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|Putnam Fellow William Johnson. Photo by Mary Levin.|
"Just as Duke, Kansas, and Kentucky always seem to dominate in basketball, the Putnam Fellowships have been 'owned' by Harvard, MIT and Cal Tech. It's great to have a Husky join them," comments President Mark Emmert. "Our math department is truly remarkable in working with our students, and a real point of pride for us."
The William Lowell Putnam Mathematical Competition is held each December by the Mathematical Association of America. The competition began in 1938, and is open to undergraduate students in the United States and Canada. This is the first time a UW student has been named a Putnam Fellow.
Johnson grew up in the Seattle area and attended Kenmore's Inglemoor High School. Last year he placed sixth overall in the Putnam, just two points away from being among the winners. This year he wins $2,500 and the honor of being named a Fellow, a distinction that will follow him through his career.
"This is huge," said Selim Tuncel, chair of the mathematics department, noting that the list of previous winners includes many of the top names in the field. "Will's achievement is a combination of amazing talent and excellent mentoring on the part of my colleagues."
The UW team has been coached for the past two years by Ioana Dumitriu, a UW assistant professor of mathematics who in 1996 was the first woman to be named a Putnam Fellow, and Julia Pevtsova, also a UW assistant professor of mathematics, who was a silver medalist in the International Mathematical Olympiad.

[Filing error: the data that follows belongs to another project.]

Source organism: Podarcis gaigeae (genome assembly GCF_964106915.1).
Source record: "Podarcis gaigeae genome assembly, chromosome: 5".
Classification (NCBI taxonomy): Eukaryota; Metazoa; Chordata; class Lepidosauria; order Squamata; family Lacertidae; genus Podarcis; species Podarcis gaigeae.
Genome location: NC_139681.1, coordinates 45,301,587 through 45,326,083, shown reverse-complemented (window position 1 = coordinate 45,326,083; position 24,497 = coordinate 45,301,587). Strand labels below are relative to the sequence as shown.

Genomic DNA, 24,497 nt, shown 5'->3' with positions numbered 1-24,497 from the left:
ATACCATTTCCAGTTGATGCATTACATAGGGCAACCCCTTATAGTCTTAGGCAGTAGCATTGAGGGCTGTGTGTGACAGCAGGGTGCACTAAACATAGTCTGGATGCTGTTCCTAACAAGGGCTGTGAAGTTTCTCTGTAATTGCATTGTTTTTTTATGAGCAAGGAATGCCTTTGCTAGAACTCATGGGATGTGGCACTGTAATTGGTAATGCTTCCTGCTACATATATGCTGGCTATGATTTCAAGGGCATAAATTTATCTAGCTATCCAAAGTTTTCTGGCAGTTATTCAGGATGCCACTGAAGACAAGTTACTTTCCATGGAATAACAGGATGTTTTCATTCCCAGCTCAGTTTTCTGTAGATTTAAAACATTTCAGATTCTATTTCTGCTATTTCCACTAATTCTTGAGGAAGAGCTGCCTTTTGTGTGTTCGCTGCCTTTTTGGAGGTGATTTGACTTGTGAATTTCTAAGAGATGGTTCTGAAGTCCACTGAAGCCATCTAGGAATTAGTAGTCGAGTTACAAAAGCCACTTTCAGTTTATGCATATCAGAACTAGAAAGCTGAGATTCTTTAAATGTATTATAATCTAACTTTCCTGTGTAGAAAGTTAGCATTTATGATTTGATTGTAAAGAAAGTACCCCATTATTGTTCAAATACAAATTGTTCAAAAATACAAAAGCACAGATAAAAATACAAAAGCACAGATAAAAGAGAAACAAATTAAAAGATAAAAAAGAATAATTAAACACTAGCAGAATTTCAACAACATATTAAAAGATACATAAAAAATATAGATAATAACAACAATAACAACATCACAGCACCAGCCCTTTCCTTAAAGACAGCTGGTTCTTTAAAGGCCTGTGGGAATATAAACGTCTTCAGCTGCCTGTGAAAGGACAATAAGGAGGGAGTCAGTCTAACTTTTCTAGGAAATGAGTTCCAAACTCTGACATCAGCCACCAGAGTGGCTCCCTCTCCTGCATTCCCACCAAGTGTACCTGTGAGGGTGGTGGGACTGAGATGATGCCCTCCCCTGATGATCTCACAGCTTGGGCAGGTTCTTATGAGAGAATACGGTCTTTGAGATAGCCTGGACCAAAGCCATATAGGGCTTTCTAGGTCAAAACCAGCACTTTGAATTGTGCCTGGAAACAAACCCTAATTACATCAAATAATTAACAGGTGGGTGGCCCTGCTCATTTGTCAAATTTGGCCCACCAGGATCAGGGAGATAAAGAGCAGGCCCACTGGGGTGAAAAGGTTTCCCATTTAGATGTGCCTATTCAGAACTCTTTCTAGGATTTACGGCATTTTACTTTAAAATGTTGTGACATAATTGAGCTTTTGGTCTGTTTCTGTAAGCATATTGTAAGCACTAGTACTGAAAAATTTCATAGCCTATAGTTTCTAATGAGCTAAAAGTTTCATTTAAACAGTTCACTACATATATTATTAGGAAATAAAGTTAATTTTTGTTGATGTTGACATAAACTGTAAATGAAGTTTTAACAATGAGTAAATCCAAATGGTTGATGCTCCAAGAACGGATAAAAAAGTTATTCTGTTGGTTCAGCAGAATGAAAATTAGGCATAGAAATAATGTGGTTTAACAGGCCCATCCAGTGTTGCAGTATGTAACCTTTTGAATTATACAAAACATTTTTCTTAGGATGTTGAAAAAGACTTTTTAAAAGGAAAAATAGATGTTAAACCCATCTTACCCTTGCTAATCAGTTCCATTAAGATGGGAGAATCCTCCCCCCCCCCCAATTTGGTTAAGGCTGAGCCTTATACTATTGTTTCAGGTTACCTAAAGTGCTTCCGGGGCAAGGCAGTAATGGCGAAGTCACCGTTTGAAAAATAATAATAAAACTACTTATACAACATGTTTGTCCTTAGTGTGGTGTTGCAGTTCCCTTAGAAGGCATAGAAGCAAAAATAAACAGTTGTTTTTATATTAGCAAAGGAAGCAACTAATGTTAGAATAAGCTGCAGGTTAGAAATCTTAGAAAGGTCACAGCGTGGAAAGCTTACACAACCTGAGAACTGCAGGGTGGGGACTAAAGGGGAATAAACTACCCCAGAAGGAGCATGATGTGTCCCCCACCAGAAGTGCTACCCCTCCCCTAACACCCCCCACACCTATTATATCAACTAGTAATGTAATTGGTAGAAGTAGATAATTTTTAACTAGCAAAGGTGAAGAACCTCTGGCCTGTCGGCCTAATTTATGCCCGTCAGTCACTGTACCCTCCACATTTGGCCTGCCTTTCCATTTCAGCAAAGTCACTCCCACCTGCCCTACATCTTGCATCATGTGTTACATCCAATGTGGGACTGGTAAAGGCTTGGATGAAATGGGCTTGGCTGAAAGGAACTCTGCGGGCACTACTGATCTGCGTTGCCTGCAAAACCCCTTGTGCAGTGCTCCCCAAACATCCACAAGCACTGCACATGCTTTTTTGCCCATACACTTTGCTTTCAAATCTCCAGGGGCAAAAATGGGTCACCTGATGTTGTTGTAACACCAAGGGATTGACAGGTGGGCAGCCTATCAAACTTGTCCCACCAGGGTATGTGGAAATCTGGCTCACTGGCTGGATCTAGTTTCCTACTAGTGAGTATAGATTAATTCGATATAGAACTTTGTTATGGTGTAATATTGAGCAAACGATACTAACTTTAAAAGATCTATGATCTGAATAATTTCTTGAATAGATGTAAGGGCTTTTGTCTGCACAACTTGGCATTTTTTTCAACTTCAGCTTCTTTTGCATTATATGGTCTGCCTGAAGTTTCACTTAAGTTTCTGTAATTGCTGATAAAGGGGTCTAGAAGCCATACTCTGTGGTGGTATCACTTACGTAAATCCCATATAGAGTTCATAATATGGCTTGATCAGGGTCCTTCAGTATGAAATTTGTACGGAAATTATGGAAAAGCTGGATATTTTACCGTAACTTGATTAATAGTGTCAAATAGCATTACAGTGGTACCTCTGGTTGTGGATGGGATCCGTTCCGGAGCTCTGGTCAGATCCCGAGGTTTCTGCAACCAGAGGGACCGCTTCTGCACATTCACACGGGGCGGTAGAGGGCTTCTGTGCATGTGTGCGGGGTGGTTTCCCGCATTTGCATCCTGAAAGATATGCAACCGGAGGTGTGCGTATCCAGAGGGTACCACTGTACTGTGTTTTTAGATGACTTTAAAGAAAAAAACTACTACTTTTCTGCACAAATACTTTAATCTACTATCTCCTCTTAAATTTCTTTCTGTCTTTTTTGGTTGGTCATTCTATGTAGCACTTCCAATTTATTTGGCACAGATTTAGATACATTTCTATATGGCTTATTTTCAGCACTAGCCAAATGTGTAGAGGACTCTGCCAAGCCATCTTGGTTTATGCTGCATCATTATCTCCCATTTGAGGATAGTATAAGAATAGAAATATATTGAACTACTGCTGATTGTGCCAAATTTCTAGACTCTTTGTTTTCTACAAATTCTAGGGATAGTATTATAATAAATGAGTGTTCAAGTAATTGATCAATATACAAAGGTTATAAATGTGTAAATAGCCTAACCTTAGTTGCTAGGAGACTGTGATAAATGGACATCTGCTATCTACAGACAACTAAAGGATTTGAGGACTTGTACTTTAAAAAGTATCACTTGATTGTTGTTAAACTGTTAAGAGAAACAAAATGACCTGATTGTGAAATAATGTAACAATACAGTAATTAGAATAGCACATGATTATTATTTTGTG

"I am very, very proud of Will," Dumitriu said. "For me, it's a matter of huge pride to have a Putnam Fellow that I helped train."
The coaches emphasize that they cannot take credit for Johnson's performance.
"No amount of coaching could get him there unless he was willing to put in the work and unless he had this special talent to begin with," Dumitriu said. "It's kind of like athletes. There's a tremendous amount of work that has to be put in, on top of a very good natural ability."
And, like athletes, a winning score requires focus and stamina on game day. The Putnam is a six-hour contest. Competitors are given one set of problems in the morning and another in the afternoon. They must submit fully written-out proofs to get full credit. Of a possible 120 points, the average competitor scores 1 or 2. (Johnson scored around 100.)
This year 19 UW students wrote the Putnam. Four others placed in the top 500: Yisong Song, a freshman in pre-sciences, Steven Rutherford, a freshman in computer engineering and Keyun Tong, a senior in computer science and Nate Bottman, a senior in Russian and mathematics, who both placed in the top 500 last year.
In addition to the coaching, Johnson credits his success to his religious beliefs, parents who encouraged an interest in mathematics from an early age, good math teachers, and two years of participation in the Mathematical Olympiad Summer Program in Nebraska.
The other four Putnam Fellows this year hailed from Harvard, Yale and MIT. Though Johnson probably could have had his pick of these, he chose to attend the UW.
"I liked the campus, and I like the state of Washington, where I grew up," said Johnson, whose tuition was paid through the Washington Scholars program.
Johnson has at least one more year of study at the UW. After graduating he is considering working in computer programming or pursuing a graduate degree in mathematics.